"The Jet Injector Gun and the Ped-O-Jet are air-powered medical injector devices designed to administer vaccinations in an extremely efficient manner. Invented by Aaron Ismach, these medical devices were bought in mass quantities by the US Government and provided to governments around the world to eradicate smallpox and other diseases. Servicemen in the Armed Forces were routinely injected with these medical devices to immunize them, and civilian usage included vaccinations during flu epidemics and the like. The Jet Injector is powered by electricity, while the Ped-O-Jet version is powered by a foot pump and does not require electricity to administer the vaccines. These devices have various specialized nozzles for different medication densities and also permitted the efficient inoculation of animal populations as well.
The Biojector 2000 is a make of gas-cartridge-powered jet injector. It is claimed that it can deliver intramuscular injections and subcutaneous injections up to 1 milliliter. The part which touches the patient's skin is single-use and can be replaced easily. It can be powered from a big compressed gas cylinder instead of gas cartridges. It is made by Bioject."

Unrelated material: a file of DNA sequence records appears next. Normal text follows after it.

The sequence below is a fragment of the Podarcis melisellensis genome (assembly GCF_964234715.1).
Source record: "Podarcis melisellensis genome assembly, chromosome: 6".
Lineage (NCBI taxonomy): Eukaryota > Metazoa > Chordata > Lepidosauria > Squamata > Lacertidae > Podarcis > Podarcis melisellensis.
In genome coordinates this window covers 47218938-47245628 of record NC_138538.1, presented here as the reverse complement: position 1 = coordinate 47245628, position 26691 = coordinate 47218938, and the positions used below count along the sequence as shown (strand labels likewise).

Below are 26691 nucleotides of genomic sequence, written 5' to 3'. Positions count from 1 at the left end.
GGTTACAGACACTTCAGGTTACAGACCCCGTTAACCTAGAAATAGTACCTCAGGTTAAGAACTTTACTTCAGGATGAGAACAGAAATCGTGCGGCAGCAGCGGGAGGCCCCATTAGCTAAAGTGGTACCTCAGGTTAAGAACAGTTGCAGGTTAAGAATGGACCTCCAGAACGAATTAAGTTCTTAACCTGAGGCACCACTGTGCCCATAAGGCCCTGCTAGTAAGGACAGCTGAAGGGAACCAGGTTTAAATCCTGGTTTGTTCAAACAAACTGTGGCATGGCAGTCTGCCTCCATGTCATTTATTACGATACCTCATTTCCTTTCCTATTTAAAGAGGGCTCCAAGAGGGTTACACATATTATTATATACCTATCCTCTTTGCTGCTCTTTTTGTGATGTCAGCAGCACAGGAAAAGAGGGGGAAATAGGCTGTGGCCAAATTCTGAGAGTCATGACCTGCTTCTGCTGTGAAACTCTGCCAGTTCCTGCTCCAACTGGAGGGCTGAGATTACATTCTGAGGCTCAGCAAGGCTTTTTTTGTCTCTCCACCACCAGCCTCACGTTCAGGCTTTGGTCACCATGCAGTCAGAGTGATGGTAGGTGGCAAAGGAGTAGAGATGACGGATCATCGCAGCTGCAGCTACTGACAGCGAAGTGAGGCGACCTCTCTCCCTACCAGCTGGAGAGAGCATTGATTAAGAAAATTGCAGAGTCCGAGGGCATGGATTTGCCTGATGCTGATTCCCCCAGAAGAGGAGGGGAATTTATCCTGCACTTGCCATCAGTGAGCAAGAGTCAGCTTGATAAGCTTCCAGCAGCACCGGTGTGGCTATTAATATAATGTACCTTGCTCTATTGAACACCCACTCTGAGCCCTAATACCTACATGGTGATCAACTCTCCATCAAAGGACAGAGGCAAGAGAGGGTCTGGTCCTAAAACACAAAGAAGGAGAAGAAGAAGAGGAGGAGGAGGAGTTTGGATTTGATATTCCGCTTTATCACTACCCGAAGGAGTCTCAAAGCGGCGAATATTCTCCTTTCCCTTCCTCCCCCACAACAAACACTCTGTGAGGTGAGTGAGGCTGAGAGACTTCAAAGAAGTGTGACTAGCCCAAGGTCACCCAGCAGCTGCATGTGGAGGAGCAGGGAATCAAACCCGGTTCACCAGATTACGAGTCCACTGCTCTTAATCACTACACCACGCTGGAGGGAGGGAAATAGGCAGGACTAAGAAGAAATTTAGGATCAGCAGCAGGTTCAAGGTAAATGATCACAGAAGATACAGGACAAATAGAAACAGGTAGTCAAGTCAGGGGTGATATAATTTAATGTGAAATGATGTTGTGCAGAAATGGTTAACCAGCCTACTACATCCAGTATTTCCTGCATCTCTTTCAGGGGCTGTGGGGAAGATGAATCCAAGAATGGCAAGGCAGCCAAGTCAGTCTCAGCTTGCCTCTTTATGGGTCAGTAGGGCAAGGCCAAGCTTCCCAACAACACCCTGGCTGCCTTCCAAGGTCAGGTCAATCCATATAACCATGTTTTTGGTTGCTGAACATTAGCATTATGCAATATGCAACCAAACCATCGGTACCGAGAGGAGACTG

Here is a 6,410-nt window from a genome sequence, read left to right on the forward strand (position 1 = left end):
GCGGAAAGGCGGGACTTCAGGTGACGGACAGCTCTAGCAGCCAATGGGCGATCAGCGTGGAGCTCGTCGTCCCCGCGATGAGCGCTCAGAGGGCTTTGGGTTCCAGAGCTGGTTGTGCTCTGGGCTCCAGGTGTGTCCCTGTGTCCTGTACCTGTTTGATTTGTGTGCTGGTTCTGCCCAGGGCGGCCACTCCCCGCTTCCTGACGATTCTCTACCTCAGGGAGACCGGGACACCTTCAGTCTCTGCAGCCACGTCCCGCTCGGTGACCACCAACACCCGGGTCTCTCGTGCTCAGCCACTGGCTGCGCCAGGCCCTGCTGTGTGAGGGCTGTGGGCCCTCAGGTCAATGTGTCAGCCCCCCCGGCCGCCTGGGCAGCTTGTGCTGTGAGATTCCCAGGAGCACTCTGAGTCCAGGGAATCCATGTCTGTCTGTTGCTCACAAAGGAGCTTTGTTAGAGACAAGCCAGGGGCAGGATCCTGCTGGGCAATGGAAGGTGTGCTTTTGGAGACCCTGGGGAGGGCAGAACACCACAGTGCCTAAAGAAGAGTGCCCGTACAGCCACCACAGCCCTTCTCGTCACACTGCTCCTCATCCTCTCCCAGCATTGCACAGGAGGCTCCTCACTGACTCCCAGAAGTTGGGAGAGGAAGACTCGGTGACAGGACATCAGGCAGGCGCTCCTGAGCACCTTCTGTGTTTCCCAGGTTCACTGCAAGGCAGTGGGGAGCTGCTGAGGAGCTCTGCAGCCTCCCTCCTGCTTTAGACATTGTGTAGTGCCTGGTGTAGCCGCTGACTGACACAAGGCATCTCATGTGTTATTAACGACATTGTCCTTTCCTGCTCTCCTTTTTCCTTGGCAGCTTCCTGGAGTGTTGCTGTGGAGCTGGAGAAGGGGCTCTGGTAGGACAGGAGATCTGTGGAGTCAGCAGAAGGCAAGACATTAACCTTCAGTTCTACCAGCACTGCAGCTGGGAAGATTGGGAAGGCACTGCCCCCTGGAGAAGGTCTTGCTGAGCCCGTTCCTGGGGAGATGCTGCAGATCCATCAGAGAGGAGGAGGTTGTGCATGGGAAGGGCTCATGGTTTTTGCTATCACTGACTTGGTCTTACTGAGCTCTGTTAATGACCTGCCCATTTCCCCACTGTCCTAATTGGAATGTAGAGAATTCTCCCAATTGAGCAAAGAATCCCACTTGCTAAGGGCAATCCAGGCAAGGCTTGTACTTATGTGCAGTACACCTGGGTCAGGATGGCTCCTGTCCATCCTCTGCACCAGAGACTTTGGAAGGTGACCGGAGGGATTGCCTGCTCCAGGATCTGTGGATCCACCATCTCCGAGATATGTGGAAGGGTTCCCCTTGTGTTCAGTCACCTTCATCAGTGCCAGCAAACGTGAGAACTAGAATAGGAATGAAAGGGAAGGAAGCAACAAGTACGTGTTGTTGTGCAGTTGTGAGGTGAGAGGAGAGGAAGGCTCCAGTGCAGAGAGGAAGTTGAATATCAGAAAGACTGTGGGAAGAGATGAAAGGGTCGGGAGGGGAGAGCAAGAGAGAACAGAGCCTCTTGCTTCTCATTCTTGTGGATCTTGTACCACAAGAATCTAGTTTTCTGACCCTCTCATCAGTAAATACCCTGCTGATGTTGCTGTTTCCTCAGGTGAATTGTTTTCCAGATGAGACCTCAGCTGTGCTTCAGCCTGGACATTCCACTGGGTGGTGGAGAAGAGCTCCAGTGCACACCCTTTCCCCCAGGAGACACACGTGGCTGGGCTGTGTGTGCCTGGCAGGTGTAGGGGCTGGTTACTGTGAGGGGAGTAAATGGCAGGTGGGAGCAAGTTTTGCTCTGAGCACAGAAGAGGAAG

But that still doesn't get us to this marvel of 1947. Apparently, the U.S. Department of Defense stopped using the jet injector in 1997 due to concerns about infection. But this still isn't exactly the original Hypospray, which, according to Science Illustrated, was just right around the corner.

Even though I can't find any evidence of this 1947 version of the Hypospray (wow... there's a LOT of Star Trek stuff on the Internet!), I did find that Merriam-Webster dictionary has a definition for it: ": a device with a spring and plunger for administering a medicated solution by forcing it in extremely fine jets through the unbroken skin."